Annual meeting is about safety and rights
Members of the Southeastern Fisheries Association gathered in Key Largo last week to discuss legislative changes, industry regulations and how to protect their harvesting rights.
“The recreational side is a lot more powerful than us,” said SFA Executive Director Bob Jones. “They get about 73 percent of all the finfish allocated in the South Atlantic. We are just trying to hold onto the allocations that we have because without us, most folks in the world wouldn’t be able to enjoy fresh seafood.”
Organized in 1952, the group lobbies on behalf of the commercial fishermen who operate in the Gulf of Mexico and Atlantic Ocean. About 90 percent of their membership is in Florida and they alternate their annual meeting between Orlando (convenient and centrally located) with Monroe County (for obvious reasons).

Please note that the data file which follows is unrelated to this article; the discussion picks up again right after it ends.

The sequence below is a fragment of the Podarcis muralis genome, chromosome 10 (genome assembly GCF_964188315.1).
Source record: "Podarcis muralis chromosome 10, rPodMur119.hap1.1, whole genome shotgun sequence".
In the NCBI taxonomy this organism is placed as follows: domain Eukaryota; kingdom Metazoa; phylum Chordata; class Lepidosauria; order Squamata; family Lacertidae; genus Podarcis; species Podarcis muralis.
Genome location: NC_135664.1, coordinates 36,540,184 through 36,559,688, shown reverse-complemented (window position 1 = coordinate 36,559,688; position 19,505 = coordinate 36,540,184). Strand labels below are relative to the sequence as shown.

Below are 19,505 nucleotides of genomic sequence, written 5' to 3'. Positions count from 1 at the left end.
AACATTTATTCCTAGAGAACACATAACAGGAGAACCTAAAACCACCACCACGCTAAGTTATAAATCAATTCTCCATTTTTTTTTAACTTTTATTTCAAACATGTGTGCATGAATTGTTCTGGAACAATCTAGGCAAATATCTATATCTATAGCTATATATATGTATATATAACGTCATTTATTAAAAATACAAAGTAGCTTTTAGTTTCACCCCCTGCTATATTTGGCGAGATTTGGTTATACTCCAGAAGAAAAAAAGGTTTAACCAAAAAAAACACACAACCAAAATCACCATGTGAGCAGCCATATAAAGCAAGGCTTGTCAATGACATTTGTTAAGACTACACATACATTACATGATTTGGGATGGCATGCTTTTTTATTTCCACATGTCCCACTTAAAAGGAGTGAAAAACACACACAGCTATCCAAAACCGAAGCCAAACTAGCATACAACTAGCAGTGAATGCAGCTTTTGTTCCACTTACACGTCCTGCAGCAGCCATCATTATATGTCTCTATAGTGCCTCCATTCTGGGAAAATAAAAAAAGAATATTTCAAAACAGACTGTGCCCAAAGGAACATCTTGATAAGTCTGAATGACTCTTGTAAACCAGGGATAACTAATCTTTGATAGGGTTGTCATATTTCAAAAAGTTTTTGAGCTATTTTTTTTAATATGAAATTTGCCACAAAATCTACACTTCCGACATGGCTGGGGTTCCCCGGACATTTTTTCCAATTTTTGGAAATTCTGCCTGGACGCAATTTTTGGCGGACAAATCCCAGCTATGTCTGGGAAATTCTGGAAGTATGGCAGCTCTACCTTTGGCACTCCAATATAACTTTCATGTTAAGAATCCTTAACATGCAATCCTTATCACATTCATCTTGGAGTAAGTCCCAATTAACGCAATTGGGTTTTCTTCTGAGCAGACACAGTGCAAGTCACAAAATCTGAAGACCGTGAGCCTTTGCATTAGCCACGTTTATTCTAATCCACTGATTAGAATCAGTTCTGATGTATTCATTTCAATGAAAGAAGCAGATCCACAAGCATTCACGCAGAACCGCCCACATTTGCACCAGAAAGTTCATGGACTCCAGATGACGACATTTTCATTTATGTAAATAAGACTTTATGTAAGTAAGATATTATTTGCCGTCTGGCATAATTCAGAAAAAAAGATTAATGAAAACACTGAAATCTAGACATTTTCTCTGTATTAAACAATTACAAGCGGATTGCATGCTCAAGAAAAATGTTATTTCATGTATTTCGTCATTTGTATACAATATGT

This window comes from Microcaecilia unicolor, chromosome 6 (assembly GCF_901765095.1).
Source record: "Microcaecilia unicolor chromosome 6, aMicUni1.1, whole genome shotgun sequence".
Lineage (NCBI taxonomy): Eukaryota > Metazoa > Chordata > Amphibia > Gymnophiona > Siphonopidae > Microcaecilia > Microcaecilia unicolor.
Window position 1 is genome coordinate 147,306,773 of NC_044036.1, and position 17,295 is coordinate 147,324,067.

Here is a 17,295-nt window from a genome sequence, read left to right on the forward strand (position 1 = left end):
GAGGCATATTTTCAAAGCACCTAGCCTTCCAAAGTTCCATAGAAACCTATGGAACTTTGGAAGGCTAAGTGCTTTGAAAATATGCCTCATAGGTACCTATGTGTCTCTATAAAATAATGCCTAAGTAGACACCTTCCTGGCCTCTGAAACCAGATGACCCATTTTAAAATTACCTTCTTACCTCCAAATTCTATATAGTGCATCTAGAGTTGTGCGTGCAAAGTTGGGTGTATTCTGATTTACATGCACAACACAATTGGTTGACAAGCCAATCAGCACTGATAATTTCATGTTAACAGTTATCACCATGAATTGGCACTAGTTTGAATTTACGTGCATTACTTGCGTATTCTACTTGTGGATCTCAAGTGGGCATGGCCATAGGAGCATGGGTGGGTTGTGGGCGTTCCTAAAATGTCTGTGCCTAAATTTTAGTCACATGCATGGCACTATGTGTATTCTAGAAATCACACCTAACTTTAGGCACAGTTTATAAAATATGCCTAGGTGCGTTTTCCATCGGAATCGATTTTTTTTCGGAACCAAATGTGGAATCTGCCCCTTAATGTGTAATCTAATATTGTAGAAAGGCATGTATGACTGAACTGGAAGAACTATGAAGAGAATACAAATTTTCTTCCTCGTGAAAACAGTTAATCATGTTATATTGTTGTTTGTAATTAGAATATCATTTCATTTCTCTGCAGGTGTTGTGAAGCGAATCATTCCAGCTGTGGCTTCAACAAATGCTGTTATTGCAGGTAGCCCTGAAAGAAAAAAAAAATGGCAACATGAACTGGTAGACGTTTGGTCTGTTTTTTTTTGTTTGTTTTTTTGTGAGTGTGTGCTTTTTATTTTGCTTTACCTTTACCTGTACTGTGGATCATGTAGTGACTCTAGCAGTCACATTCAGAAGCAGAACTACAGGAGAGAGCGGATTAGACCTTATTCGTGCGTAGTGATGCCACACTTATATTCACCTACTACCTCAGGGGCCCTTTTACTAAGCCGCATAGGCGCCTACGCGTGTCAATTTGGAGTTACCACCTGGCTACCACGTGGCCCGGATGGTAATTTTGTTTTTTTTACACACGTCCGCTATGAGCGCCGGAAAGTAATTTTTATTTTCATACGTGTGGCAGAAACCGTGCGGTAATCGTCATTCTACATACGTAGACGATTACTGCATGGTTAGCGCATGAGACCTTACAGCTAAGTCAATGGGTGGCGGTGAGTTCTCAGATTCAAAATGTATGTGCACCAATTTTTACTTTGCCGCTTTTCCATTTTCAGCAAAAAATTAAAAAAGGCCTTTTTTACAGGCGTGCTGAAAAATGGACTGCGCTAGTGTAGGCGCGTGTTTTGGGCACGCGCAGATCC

“Monroe County is number one in the state for producing seafood,” Jones said. “The boys down there are good and they know what they are doing.”
He is referring to members such as the Gary Graves and Greg D’Agostino from Keys Fisheries (Marathon), Colleen Quirk with Fishbusterz (Key West) and the Hill brothers from Key Largo Fisheries.
The two-day event included networking, luncheons and roundtable discussions with those making the biggest impact on the lives of the commercial fishing industry – like FWC Director Nick Wiley.
“I know how much you guys believe in the science and that you want good science,” he said during a round table discussion that covered all sorts of issues from lobster mini-season (which isn’t going anywhere) to tightening the criteria for those with a wholesale fish license.
“If you are going to give someone a wholesale license to sell to the public they need to know how to handle the product,” said Tom Hill.
JASON KOLER/Keys Weekly
The roundtable discussions between regulators and commercial fishermen included state Representative Holly Raschein, left, and Fish and Wildlife Director Nick Wiley, third from right.